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Wilson finding balance between elite Woodbine jockey and mother of twins

Woodbine jockey Wilson enjoying parenthood

Woodbine jockey Emma-Jayne Wilson has two tiny reasons for falling behind in her off-season workouts.

They're named Grace and Avery.

Wilson and her wife Laura Trotter, an equine chiropractor, became first-time parents last month when Trotter delivered their twin daughters. Predictably, life has become much more hectic for the couple as Wilson traditionally would have started her off-season preparation in January.

"I'm about a month behind but that's not to say I won't be ready for the season," Wilson said. "I just know I'm working out more now to make up for lost time.

"Life has changed quite a bit but what's been nice is it's the off-season and we've had the luxury of the first five weeks for them to be my sole focus."

Wilson's focus and determination have made her one of Canada's top riders. A Sovereign and Eclipse Award winner as Canada's and North America's top apprentice, the 35-year-old jockey from Brampton, Ont., has more victories (1,374) than any Canadian female jockey and in '07 became the first woman to win the Queen's Plate.

Wilson also broke barriers at the 2015 Shergar Cup — a jockey challenge event at England's Royal Ascot â€” combining with Sammy Jo Bell and Hayley Turner to become the first female squad to win the crown.

Wilson said parenthood might make her more cautious off the track— "I'll drive on the 401 with both in back and I drive differently because they're there" — but added it won't change how she races in the saddle.

"I think differently now but I don't believe that will have a profound affect on me as an athlete," she said. "I think about the hazards of the job because it's something that as far as I'm concerned jockeys should respect.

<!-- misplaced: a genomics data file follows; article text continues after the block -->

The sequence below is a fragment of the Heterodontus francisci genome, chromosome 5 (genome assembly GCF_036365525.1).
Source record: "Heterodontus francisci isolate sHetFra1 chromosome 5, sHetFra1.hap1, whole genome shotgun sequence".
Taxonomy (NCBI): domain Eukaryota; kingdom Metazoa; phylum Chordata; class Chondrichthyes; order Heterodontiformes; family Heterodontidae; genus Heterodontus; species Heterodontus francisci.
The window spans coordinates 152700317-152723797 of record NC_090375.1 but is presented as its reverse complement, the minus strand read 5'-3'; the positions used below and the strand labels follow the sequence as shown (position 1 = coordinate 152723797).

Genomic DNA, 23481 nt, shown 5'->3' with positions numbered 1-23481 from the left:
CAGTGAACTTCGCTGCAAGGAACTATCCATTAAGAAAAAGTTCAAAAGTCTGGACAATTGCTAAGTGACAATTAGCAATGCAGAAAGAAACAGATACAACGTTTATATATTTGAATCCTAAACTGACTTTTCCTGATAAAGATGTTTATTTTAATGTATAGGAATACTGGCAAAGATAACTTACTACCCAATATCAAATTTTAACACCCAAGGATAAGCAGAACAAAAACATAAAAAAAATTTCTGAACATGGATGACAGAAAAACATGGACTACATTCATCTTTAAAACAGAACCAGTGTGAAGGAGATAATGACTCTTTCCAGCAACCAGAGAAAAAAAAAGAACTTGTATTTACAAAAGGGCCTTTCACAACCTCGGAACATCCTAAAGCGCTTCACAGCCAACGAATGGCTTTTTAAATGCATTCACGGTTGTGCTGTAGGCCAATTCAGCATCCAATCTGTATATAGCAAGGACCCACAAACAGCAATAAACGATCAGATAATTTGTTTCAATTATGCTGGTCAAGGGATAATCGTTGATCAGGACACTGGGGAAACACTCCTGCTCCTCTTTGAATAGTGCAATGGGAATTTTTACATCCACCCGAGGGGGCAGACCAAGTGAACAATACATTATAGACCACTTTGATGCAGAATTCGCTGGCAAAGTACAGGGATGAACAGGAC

"I don't think having children, having a family, has changed my level of respect. If it did, then you didn't truly respect those risks before it. I'd never take chances that'd put myself or other jockeys at risk and I'd have that mindset with or without children."

Travel is also a necessary evil for jockeys, who must head abroad to race or breeze potential mounts. Wilson said while she's more vigilant about scheduling now, she doesn't expect her work schedule to be an issue.

"When we travel it's almost like commuting to work," she said. "I've had days where I've ridden in New York and flown out that morning and returned that night."

For much of her life, being a jockey was Wilson's top priority and she willingly sacrificed to make it happen. With her career and personal life both on solid ground, the time was right for Wilson to become a parent.

"I wasn't sure if I ever was going to have children," she said. "I always knew I wanted to be a jockey and that was the only thing I knew for sure I was going to give 100 per cent focus to.

"When I met Laura and our lives progressed, it became something we wanted to do together . . . at my stage in life, I felt like I was ready."

However, twins weren't initially on the radar.